Thursday, January 31, 2008

Supporting Immigrants in ELL (English Language Learning),siegel,78835,12.html/1

I ride the subway from Brooklyn to Manhattan everyday. I see people, and hear languages from every corner of the world, reminding me that I live in New York City – the American heart of immigration, historically and today. Immigration is a hot topic on news media, within the Presidential debates and also for the City’s Education Department at the moment. I often overhear fellow citizens balking at immigrants who do not speak adequate English or integrate into American society. I have not seen much introspect as to how we are receiving immigrant youth, what are we doing to make sure that the immigrant population is being integrated? Perhaps, as Jessica Siegel wrote in her article the Village Voice, ‘Finding a High School for an Immigrant Child is Harder than you think.” As tax cuts are occurring and schools are becoming smaller, and already overcrowded in New York City one of the first programs to be cut – or never even commenced – are the ESOL (English as a Second or Other Language) programs.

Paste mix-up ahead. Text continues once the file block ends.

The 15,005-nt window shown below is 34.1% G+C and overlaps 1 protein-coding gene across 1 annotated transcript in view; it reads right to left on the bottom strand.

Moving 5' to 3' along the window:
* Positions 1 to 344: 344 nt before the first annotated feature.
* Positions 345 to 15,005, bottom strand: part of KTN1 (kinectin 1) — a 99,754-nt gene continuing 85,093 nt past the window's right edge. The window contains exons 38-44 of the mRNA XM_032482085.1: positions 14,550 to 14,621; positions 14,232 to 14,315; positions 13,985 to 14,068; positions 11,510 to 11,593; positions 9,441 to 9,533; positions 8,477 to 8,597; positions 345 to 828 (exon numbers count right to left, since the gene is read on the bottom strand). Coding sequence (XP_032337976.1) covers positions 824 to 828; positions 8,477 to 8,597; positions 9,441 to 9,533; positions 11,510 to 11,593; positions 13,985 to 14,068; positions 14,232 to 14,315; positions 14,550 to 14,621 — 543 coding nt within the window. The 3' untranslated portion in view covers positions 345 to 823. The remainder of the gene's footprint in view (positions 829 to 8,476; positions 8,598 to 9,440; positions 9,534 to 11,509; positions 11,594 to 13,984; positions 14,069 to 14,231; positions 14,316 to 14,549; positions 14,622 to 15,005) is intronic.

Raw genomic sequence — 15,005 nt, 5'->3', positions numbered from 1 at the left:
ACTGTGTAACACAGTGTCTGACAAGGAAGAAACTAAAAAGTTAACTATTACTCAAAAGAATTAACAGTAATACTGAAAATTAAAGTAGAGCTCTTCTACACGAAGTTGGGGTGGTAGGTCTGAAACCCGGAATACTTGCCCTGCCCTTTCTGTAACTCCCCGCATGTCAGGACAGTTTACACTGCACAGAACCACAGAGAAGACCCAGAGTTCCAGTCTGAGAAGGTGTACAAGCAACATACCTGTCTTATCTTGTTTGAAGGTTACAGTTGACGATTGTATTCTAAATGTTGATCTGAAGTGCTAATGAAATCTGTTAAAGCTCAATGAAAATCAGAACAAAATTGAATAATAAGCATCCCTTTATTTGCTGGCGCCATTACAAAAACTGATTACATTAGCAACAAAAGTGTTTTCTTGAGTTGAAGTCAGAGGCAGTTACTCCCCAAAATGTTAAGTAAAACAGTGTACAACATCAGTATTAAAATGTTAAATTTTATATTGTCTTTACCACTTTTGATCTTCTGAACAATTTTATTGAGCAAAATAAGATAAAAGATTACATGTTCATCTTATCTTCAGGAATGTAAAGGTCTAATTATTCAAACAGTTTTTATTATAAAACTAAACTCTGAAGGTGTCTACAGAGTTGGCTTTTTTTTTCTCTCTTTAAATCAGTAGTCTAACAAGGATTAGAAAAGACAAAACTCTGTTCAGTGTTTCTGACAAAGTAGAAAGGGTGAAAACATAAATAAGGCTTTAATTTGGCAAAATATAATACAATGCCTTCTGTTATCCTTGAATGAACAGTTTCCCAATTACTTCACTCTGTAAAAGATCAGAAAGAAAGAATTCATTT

In her article Siegel tells the account of a 16 year-old boy, Ralph Antony who arrived from Haiti in August, joining his extended family in Brooklyn. He and his family were sent on a frustrating journey through five different schools and relentless bureaucratic systems before finding a Public high school that would take him. Either the schools were too crowded, did not have the right programs or found that the student’s English proficiency was not enough. Mayer Bloomburg’s educational restructuring, of the newer smaller schools that were part of his plan, less than 5% include an ELL (English Language Learners) program. Law demands that Public schools include ELL, and in March 2006 a Citywide Council on High schools, a parent group, filed a Civil Rights suit, accusing the Department of Education of discriminating against ELLs and special education. While the group is awaiting some resolution on the case, we find our recently immigrated Ralph Antony being inefficiently handled at one of the 14 public school enrollment centers. According to the account, the staff were unable to provide the services required for an easy registration and enrollment process. Worse than that, the Department of Education is not monitoring which schools have active ELL classes, and those that do not. Many of the new, smaller schools are going off the idea that they must first take a few years to get established before initiating the programs. This illustrates that ELL support is not a priority in the New York School system – So, who is to blame that immigrants are not integrating? So often in Education we easily point our fingers at the students, saying ‘they are not succeeding’ but, how often do we point our fingers at the system, saying ‘we are not providing?’

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